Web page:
Kenya Gender Based Violence Partnership

Progress is happening take a look at the June 2014 KGBVP Newsletter!

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It’s time to help break the cycle of gender-based violence.

GBV Fact Sheet

Gender-based violence (GBV) is an endemic perpetrated mainly against women and children that results in physical, sexual or psycho-social harm. USAID and UNICEF research uncovers the following staggering statistics:

  • 83% of women and girls in Kenya report one or more episodes of physical abuse in childhood
  • 75% of women Kenyan report havinge suffered from gender-based domestic violence in the homestead.
  • The majority of Kenyan women believe it is acceptable for men to beat their spouses. 
  • 46% report at least one incident of sexual abuse as a child
  • 36% of rural women report having experienced Female Genital Mutilation (FMG)
  • 25% report losing their virginity by force

228526_405874919462323_1208127050_nThe 2011 drought and subsequent famine in the Horn of Africa and Kenya, recently declared the worst in 60 years, resulted in an estimated 12.5 million people facing a severe food crisis and in urgent need of emergency assistance. While violence against women and girls is often associated with war, natural disasters can bring equally severe risks. The impact of drought and subsequent poverty and displacement heightens vulnerability to gender based violence (GBV) among women and girls. In particular, breakdown in physical and social systems for protection during crisis – like the recent drought and famine – increases vulnerability to sexual violence and exploitation.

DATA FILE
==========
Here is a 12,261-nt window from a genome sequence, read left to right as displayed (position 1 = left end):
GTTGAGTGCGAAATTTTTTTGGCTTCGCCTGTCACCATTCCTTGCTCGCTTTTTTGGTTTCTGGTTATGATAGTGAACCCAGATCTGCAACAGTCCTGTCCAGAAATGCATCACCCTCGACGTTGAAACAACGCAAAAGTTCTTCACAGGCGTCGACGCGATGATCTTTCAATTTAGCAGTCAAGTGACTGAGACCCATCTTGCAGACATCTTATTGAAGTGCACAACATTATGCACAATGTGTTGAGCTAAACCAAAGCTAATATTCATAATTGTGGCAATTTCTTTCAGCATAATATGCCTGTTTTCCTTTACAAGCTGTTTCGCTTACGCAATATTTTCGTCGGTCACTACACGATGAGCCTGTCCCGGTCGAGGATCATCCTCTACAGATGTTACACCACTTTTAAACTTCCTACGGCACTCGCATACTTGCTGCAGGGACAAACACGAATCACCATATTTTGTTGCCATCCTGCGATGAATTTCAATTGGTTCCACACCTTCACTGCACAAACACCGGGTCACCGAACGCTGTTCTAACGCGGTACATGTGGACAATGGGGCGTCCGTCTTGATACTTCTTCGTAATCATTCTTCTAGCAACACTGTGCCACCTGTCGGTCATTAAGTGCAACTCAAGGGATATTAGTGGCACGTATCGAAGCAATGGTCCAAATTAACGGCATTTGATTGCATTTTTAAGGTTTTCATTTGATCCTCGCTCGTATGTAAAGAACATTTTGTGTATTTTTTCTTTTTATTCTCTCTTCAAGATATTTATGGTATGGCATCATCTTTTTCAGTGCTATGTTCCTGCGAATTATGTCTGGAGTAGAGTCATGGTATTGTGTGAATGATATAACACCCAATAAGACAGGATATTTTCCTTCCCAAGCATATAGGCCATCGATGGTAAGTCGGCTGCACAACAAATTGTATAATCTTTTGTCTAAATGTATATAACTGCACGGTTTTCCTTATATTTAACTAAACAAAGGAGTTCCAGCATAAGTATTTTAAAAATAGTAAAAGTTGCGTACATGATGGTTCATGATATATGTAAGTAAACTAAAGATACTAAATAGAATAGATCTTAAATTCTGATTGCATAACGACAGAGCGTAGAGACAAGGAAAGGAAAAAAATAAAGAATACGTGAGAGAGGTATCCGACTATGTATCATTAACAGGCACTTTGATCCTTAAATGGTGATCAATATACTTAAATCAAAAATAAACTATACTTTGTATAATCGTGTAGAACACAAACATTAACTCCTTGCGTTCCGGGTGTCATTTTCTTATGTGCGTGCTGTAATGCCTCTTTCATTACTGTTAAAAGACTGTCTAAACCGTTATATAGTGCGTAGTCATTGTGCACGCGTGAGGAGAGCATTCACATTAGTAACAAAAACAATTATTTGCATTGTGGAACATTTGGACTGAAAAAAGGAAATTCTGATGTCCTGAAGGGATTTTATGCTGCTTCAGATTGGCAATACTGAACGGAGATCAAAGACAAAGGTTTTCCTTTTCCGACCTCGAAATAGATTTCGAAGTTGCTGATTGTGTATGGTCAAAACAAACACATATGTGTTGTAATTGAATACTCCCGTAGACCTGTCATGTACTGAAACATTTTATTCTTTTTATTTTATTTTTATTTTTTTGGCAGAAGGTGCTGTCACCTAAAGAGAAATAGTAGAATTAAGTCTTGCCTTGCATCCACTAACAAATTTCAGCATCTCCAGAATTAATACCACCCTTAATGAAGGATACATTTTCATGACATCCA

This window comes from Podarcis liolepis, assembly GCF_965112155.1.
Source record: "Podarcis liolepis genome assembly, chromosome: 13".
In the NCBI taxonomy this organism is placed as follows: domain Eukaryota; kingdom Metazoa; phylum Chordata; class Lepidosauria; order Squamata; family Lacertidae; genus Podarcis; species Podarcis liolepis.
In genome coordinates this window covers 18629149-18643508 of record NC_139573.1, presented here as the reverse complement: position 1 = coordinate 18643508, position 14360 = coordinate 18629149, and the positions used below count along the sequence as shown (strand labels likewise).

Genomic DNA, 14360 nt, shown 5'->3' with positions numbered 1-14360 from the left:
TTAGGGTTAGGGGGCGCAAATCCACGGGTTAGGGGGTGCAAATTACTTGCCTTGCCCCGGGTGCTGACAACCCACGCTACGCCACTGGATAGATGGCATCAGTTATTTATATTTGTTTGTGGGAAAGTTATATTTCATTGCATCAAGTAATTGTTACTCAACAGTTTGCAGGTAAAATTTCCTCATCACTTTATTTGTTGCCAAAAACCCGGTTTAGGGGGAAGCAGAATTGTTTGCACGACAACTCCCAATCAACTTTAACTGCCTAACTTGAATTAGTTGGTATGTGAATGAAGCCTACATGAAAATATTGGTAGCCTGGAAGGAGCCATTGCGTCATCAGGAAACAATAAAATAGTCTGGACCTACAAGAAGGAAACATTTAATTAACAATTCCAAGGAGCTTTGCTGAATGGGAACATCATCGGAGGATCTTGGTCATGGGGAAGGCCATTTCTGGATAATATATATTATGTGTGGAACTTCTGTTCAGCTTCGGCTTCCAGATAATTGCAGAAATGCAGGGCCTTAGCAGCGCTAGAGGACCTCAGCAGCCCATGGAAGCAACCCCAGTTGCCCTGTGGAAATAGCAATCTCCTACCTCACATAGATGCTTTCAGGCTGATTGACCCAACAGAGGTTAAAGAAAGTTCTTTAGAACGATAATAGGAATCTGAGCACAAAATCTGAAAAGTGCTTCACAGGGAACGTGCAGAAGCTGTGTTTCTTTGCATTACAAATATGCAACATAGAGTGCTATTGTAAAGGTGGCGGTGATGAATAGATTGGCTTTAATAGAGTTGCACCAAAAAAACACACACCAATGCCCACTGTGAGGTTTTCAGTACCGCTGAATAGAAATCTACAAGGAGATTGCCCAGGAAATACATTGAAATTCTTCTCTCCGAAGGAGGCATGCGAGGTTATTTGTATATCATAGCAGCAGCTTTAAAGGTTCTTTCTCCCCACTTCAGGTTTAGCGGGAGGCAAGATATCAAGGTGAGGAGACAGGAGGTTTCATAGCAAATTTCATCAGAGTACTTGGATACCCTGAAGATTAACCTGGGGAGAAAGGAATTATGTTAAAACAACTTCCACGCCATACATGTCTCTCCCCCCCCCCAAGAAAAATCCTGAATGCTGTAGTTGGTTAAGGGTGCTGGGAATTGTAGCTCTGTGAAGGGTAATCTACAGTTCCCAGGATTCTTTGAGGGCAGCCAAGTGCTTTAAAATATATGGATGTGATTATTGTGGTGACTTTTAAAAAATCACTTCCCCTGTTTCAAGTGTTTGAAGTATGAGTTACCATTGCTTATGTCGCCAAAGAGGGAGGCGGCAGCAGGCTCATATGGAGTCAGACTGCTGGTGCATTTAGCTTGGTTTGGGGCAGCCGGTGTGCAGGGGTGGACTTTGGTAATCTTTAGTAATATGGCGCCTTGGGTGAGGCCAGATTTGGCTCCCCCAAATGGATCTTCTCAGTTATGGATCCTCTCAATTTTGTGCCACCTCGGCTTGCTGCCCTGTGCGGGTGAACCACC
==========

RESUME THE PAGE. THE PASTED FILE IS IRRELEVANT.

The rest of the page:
Nazarene Compassionate Organization (NCO) of Kenya, Tough Angels, Servant Forge (SF), Strategic Applications International (SAI), UNICEF and IRC are working together as part of our continued effort to address the famine are developing the Kenya Gender Based Violence Partnership to respond to the pandemic of gender-based violence (GBV) in East Africa.

The Kenya GBV Partnership will build its initiative around five pillars that focus on integrated service delivery and sustainable agriculture.  These five components focus on victim counseling, strengthening families and improving community support and response to GBV.

  1.  Training will address how community institutions (e.g. churches and schools) can support a no tolerance stance on GBV.
  2. Counseling services will be provided to victims of GBV.
  3. A GBV Resource Center will deliver a package of integrated services to include crisis counseling, access to medical services, access to law enforcement, child support, and post crisis support for employment and survival.
  4. Family Reunification seeks to reconnect families that have been torn apart by famine, war, and human migration.
  5. The Sustainable Agriculture component will initially be focused on Lodwar where the local beneficiaries of famine relief funds have raised 150,000 ksh ($1,750) of a needed 550,000 ksh ($6,500) to purchase 50 acres of land to develop their own plots to raise maize, beans, and other crops.